Glucagon-like peptide 1 and glucose-dependent insulinotropic polypeptide: new advances

Curr Opin Endocrinol Diabetes Obes. 2010 Feb;17(1):57-62. doi: 10.1097/MED.0b013e3283339051.

Abstract

Purpose of review: This article highlights recent advances in our understanding of glucagon-like peptide 1 (GLP-1) and glucose-dependent insulinotropic polypeptide (GIP) physiology and their various sites of action beyond the incretin effect.

Recent findings: Both GLP-1 and GIP stimulate insulin secretion in a glucose-dependent manner and are thus classified as incretins. Beyond glucose-dependent insulin secretion, the peptides have common actions on islet beta cells, leading beta-cell proliferation and resistance to apoptosis. However, the action of GLP-1 and GIP is not limited to the islet cells; they have regulatory functions in many organs. Recent evidence has suggested that GLP-1 has important beneficial effects in the cardiovascular system and central nervous system. GIP may play a role in promoting energy storage in humans, enhances bone formation via stimulation of osteoblast proliferation and inhibition of apoptosis and may play a role in central nervous system function.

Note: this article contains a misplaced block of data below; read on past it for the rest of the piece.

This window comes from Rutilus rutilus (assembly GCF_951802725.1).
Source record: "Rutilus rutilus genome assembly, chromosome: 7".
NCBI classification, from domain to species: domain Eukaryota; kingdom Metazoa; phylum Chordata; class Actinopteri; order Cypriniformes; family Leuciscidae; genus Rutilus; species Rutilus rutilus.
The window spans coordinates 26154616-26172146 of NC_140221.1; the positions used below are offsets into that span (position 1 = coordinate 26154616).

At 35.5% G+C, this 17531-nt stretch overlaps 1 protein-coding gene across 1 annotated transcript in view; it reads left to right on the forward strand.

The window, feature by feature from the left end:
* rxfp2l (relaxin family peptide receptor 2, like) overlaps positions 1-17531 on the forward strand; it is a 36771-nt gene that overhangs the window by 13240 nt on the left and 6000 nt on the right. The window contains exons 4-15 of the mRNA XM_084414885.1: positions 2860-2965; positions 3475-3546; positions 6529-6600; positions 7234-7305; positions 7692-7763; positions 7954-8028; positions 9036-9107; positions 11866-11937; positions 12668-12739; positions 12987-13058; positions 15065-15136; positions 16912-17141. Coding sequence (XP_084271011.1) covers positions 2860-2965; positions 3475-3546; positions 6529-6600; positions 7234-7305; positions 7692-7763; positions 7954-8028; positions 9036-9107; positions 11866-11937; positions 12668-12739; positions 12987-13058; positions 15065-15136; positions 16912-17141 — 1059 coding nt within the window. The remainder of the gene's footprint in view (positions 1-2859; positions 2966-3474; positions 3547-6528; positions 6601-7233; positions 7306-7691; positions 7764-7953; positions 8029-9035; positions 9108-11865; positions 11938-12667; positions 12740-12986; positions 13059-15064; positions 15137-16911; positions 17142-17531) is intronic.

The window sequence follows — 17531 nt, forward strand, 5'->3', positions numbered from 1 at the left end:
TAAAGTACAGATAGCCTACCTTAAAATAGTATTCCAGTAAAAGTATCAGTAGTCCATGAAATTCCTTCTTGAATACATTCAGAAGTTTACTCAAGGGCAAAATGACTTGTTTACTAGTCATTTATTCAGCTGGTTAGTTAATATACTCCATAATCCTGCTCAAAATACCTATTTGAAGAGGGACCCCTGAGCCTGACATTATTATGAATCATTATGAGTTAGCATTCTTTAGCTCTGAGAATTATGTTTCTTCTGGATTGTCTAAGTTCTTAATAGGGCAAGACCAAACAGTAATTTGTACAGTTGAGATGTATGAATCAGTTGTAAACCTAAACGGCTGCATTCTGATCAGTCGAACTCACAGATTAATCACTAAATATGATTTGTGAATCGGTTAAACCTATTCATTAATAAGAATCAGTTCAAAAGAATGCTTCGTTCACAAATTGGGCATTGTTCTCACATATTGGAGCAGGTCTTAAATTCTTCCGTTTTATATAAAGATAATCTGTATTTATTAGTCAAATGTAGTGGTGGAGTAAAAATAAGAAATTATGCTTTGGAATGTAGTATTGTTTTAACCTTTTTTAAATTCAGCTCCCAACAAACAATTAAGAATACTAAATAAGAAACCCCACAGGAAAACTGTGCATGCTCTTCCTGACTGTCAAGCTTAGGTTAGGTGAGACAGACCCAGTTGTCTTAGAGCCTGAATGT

Summary: These new findings suggest further application of these hormones for the treatment of conditions such as cardiovascular disease and obesity.

Publication types

  • Research Support, Non-U.S. Gov't
  • Review

MeSH terms

  • Adipocytes / physiology
  • Animals
  • Bone and Bones / physiology
  • Cardiovascular Physiological Phenomena
  • Central Nervous System / physiology
  • Gastric Inhibitory Polypeptide / physiology*
  • Glucagon-Like Peptide 1 / physiology*
  • Humans
  • Insulin-Secreting Cells / physiology
  • Lipid Metabolism
  • Peripheral Nervous System / physiology
  • Receptors, Gastrointestinal Hormone / physiology

Substances

  • Receptors, Gastrointestinal Hormone
  • Gastric Inhibitory Polypeptide
  • Glucagon-Like Peptide 1
  • gastric inhibitory polypeptide receptor